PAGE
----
How this Canadian-born paper company thrives in a paperless era
Say what you will about a paperless world, but there's something to be said for cursive writing and creative doodling.
In July, 1918, a Torontonian named Roy Hill took a gamble.
He borrowed $432 from a life insurance policy and $1500 from his parents – who took out a second mortgage on their home to do it – to start his own business:
He called it the Canadian Pad and Paper Company.
Hill worked 16-hour days out of his Wellington Street office in downtown Toronto. He was the company's manager, salesman, shipper and paper cutter - and did it all using rented equipment.
In the evenings his wife would streetcar to the factory to help package the shipments.
Within two years, the Canadian Pad and Paper Company outgrew its offices and moved to a larger space nearby.
Slowly but surely, Hill's gamble paid off. Business was thriving. Hill's cardboard-covered notebooks could be found in schools everywhere.
Following the purchase of another envelope company in 1958, Roy Hill changed the name of the company to Hilroy Envelopes and Stationary Limited.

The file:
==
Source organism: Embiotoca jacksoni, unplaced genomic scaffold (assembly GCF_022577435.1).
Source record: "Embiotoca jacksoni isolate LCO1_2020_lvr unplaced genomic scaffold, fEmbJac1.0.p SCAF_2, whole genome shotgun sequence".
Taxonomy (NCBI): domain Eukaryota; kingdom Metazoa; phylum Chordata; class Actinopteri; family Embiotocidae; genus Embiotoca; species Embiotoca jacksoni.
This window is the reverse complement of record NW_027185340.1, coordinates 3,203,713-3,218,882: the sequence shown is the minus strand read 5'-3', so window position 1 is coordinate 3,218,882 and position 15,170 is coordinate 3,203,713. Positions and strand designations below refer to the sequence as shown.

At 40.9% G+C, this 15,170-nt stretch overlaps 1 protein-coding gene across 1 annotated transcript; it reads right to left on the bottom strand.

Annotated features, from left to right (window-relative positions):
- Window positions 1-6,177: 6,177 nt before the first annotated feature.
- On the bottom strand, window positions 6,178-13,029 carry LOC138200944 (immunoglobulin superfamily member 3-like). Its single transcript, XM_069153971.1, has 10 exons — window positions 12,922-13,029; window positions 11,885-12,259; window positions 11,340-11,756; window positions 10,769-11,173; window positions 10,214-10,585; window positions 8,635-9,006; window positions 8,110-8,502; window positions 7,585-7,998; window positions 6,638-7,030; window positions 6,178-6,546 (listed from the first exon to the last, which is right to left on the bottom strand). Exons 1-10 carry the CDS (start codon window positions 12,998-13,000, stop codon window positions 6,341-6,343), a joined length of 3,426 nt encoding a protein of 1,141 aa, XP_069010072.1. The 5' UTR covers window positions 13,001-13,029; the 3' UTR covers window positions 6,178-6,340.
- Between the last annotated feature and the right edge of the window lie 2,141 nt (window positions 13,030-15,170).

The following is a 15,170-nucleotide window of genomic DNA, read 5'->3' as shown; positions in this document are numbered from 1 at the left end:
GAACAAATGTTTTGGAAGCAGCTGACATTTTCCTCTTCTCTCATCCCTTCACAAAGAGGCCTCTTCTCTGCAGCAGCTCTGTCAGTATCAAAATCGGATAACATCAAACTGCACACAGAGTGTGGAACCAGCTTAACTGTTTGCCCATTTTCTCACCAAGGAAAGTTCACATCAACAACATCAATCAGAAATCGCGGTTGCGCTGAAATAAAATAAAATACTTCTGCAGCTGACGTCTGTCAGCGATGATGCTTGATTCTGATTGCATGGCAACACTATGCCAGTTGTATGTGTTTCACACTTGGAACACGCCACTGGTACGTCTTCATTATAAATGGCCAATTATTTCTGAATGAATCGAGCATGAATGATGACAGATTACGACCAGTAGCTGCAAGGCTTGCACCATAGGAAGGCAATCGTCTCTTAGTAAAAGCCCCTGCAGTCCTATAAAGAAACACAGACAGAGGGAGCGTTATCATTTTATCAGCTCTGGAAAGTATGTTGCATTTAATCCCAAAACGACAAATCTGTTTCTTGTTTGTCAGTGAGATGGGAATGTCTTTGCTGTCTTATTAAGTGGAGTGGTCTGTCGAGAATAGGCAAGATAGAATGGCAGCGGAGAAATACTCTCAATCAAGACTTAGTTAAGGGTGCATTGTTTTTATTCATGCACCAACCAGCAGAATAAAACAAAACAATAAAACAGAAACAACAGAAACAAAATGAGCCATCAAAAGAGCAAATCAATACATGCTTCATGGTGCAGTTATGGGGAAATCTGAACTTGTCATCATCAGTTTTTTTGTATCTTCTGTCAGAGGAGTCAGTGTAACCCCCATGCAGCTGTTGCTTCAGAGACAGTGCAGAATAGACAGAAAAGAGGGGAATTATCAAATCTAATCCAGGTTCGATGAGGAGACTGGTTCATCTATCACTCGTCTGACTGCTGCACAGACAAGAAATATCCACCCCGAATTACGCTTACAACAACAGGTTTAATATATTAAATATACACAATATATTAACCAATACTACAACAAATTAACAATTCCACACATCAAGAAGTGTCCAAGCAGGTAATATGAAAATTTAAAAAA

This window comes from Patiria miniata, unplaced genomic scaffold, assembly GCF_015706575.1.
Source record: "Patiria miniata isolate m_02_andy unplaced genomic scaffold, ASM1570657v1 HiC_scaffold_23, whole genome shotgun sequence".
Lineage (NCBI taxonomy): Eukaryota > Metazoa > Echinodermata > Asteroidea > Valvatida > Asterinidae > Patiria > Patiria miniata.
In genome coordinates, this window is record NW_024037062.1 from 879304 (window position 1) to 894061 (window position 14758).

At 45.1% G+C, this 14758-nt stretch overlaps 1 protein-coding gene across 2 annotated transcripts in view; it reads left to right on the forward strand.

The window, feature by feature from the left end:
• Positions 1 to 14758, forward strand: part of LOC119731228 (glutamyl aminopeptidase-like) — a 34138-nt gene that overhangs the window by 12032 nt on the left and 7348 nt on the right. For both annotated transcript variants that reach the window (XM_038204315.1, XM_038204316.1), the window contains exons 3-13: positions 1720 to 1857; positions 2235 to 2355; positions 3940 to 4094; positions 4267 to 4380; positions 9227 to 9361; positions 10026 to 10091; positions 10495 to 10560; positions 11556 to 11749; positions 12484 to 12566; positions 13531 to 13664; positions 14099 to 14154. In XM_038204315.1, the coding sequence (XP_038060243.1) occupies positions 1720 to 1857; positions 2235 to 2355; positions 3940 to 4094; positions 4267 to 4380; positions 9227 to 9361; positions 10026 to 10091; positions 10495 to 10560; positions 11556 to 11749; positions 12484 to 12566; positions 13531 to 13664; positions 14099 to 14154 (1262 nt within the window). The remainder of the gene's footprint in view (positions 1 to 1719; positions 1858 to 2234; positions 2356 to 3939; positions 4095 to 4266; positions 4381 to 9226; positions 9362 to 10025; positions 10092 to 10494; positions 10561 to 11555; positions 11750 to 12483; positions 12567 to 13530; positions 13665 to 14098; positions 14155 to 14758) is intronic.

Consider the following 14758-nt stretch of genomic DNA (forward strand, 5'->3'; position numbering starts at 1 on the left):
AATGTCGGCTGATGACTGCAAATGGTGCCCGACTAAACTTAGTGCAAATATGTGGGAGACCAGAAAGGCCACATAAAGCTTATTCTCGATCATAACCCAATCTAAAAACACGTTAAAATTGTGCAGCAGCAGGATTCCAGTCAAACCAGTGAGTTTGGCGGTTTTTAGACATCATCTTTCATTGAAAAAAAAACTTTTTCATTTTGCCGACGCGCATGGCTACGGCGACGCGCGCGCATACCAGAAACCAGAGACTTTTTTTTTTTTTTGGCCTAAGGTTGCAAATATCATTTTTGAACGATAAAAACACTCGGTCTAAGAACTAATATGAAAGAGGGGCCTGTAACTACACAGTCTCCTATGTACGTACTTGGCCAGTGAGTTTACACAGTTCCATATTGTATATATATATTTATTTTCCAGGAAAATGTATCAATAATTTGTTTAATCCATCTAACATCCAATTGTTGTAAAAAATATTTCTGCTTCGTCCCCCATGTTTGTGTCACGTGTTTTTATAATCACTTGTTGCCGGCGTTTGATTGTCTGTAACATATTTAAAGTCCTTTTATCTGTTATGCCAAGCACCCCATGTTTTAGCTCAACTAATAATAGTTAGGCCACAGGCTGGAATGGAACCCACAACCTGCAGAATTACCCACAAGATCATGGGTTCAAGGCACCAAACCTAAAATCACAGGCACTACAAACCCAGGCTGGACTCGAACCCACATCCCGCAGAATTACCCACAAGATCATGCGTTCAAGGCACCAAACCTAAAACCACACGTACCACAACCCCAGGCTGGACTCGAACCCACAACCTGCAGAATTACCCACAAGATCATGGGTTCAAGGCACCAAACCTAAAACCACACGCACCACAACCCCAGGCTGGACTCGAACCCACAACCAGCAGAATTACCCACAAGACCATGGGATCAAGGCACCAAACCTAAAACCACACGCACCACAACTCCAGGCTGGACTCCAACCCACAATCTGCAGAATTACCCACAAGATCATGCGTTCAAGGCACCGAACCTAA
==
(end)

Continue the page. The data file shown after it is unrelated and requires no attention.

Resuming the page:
The business moved yet again to - appropriately - an elementary school-looking building on Eglington West.
Roy Hill - who remained chairman of the board well into old age - passed away in 1978, leaving behind a Canadian legacy.
Hilroy's primary-coloured exercise books have been a staple in Canadian classrooms for the better part of a century.
And here's the remarkable thing: The brand still produces 14 million of those notebooks a year - making it the largest stationary company in the country.
It takes just 45 seconds to make a Hilroy notebook. But it takes years to build an iconic brand.
It's amazing that a paper company can not only survive, but still thrive in a paperless era.
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